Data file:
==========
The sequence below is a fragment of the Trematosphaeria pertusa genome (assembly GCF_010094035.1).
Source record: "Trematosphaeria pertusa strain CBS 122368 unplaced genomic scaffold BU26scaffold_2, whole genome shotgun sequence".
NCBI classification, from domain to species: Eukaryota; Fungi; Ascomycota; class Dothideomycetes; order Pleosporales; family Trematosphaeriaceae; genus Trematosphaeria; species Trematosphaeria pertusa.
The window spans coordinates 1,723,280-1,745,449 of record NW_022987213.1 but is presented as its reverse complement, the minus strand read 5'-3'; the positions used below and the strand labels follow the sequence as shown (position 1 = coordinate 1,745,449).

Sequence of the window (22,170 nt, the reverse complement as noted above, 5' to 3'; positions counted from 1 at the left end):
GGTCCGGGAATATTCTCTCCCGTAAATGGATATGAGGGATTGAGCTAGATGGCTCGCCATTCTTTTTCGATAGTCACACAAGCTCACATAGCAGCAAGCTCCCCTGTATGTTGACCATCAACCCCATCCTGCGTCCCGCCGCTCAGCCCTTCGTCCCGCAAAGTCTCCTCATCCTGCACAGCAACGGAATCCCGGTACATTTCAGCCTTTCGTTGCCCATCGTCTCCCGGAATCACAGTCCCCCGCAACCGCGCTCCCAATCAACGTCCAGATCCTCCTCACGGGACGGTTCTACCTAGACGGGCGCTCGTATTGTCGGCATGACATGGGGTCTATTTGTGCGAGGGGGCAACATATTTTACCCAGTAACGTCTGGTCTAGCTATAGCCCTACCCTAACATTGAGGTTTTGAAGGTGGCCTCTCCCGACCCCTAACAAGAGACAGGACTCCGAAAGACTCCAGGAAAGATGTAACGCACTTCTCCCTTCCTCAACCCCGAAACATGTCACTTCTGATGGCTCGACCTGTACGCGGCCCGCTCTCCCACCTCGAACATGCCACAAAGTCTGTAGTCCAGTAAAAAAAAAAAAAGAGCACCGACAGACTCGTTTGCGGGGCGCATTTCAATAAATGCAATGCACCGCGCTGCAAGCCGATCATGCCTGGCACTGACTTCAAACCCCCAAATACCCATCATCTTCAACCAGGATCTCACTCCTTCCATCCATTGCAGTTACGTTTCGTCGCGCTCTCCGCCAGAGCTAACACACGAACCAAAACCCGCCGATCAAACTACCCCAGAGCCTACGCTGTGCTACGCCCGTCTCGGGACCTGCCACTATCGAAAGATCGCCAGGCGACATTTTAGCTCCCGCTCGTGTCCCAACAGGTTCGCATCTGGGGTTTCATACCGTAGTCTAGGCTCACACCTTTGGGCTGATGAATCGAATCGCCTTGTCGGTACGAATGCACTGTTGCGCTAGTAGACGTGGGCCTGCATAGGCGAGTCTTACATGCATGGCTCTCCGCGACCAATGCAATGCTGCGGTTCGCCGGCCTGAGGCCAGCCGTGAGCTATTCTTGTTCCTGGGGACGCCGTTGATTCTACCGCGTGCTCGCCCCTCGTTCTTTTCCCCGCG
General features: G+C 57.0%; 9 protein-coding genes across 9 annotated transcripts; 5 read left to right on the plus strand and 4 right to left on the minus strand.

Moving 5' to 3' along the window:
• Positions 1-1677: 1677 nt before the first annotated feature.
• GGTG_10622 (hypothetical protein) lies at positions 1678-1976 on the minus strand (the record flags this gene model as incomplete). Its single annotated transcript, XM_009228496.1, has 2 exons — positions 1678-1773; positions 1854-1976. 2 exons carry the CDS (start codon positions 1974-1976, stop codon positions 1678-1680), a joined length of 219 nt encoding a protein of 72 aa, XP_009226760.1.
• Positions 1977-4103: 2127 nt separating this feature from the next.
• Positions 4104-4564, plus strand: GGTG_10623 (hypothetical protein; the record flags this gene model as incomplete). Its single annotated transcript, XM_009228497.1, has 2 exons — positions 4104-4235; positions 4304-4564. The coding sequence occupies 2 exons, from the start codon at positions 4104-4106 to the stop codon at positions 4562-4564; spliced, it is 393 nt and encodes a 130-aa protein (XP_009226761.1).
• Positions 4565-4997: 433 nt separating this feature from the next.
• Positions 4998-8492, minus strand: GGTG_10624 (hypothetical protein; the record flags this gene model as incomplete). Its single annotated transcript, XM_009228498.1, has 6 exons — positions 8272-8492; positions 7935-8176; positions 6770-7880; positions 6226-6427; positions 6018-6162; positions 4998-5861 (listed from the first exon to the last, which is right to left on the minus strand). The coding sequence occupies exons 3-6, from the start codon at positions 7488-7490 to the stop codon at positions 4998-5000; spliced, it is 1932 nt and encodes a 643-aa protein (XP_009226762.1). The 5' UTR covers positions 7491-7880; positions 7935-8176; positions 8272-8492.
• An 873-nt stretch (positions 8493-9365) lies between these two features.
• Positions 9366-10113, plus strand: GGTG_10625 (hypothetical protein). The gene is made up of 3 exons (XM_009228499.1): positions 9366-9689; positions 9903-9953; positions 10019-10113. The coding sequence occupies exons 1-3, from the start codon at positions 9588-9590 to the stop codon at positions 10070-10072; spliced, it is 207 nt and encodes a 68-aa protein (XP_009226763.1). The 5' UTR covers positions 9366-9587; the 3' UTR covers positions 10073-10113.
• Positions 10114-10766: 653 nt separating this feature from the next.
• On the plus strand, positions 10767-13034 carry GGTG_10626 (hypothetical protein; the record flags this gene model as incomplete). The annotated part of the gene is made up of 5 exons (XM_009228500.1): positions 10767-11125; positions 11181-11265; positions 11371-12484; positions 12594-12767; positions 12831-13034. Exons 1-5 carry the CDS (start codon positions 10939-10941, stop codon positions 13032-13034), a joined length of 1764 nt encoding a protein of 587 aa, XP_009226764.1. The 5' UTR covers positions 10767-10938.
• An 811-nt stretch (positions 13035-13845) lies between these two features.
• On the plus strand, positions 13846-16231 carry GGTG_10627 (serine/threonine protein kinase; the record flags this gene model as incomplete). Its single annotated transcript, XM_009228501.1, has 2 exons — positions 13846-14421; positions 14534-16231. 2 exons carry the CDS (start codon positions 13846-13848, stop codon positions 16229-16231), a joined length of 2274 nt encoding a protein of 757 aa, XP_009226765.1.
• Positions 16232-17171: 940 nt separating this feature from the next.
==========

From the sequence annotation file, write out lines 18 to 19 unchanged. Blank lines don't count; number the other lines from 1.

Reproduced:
• On the plus strand, positions 10767-13034 carry GGTG_10626 (hypothetical protein; the record flags this gene model as incomplete). The annotated part of the gene is made up of 5 exons (XM_009228500.1): positions 10767-11125; positions 11181-11265; positions 11371-12484; positions 12594-12767; positions 12831-13034. Exons 1-5 carry the CDS (start codon positions 10939-10941, stop codon positions 13032-13034), a joined length of 1764 nt encoding a protein of 587 aa, XP_009226764.1. The 5' UTR covers positions 10767-10938.
• An 811-nt stretch (positions 13035-13845) lies between these two features.